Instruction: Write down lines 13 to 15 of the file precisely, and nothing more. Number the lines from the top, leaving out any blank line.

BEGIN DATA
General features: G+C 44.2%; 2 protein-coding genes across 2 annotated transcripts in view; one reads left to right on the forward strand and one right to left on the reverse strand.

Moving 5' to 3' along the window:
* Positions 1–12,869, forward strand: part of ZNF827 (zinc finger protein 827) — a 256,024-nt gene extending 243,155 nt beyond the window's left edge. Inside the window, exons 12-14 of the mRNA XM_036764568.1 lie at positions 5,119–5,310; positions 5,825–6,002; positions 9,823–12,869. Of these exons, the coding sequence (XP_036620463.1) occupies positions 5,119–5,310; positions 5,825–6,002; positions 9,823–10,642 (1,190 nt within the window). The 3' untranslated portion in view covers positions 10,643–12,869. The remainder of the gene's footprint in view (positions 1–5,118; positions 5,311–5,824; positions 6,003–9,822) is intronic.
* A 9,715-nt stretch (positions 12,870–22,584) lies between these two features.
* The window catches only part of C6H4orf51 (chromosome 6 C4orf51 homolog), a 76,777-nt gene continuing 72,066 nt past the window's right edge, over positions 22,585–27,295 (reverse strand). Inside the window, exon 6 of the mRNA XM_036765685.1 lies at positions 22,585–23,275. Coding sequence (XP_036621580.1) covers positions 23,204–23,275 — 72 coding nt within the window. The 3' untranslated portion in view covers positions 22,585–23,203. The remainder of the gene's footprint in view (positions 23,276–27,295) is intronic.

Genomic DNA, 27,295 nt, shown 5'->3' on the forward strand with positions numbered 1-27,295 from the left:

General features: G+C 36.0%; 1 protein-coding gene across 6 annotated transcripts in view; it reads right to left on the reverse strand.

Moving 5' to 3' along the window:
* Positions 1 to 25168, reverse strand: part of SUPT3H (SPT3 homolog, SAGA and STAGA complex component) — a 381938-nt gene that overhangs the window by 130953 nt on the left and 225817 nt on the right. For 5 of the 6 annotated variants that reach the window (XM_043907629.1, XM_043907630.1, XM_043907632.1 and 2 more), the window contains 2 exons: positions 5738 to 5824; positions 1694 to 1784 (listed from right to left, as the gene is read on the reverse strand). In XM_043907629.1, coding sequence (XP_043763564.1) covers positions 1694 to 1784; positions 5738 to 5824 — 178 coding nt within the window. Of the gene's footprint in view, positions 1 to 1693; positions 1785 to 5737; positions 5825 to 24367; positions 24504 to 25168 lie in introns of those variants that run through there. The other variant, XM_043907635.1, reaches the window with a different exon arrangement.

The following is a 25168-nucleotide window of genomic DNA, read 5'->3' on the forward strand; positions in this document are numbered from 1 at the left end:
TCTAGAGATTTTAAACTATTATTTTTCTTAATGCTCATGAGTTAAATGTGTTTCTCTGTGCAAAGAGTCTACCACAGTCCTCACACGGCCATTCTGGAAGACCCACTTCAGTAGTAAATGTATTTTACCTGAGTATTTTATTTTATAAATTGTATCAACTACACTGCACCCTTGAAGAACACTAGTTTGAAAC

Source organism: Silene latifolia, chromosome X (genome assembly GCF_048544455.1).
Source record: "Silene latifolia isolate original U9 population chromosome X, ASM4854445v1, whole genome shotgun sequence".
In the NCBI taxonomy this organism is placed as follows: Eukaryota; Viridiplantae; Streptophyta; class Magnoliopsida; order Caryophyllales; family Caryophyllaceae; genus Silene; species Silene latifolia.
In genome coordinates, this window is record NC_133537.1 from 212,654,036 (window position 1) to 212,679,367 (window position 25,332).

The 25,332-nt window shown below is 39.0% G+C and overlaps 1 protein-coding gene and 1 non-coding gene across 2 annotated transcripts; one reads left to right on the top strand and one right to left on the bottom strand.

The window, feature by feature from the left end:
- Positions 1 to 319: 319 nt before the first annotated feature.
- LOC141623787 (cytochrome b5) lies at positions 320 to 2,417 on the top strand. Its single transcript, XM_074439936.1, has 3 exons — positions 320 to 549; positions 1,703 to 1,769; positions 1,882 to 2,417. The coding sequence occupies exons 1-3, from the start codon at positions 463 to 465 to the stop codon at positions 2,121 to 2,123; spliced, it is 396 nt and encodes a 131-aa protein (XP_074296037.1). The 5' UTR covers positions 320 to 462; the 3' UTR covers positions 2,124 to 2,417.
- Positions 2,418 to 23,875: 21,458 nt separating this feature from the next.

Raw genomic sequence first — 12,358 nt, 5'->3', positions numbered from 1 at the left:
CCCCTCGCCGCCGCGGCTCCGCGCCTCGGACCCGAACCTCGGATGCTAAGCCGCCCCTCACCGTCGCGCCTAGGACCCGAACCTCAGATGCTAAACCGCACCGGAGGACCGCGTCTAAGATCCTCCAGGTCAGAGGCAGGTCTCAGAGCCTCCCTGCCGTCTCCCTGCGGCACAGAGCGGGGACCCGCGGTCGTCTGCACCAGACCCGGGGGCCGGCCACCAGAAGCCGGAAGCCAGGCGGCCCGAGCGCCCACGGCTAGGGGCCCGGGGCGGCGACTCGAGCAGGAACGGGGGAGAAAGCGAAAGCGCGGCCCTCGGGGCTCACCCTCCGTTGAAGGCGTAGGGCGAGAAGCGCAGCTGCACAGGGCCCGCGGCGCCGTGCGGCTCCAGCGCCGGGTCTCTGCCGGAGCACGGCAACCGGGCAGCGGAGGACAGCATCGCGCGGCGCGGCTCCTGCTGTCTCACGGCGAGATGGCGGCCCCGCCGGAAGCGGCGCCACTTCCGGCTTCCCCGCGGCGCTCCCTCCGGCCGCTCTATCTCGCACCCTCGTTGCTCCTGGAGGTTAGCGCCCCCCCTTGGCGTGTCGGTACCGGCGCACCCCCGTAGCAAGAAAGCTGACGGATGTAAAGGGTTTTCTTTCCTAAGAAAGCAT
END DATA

Source record: "Silene latifolia isolate original U9 population chromosome X, ASM4854445v1, whole genome shotgun sequence".
In the NCBI taxonomy this organism is placed as follows: Eukaryota; Viridiplantae; Streptophyta; class Magnoliopsida; order Caryophyllales; family Caryophyllaceae; genus Silene; species Silene latifolia.
In genome coordinates, this window is record NC_133537.1 from 212,654,036 (window position 1) to 212,679,367 (window position 25,332).